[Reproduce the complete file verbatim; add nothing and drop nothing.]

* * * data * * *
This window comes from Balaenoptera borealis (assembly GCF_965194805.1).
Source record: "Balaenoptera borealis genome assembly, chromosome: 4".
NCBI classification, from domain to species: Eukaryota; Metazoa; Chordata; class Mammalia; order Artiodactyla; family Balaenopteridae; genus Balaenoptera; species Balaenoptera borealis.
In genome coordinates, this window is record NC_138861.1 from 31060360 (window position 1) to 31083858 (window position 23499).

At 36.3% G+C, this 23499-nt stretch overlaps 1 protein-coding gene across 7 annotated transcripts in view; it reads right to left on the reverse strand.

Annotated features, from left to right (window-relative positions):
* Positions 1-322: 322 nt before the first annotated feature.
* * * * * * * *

This window comes from Balaenoptera borealis (assembly GCF_965194805.1).
Source record: "Balaenoptera borealis genome assembly, chromosome: 4".
NCBI classification, from domain to species: Eukaryota; Metazoa; Chordata; class Mammalia; order Artiodactyla; family Balaenopteridae; genus Balaenoptera; species Balaenoptera borealis.
In genome coordinates, this window is record NC_138861.1 from 31060360 (window position 1) to 31083858 (window position 23499).

At 36.3% G+C, this 23499-nt stretch overlaps 1 protein-coding gene across 7 annotated transcripts in view; it reads right to left on the reverse strand.

Annotated features, from left to right (window-relative positions):
* Positions 1-322: 322 nt before the first annotated feature.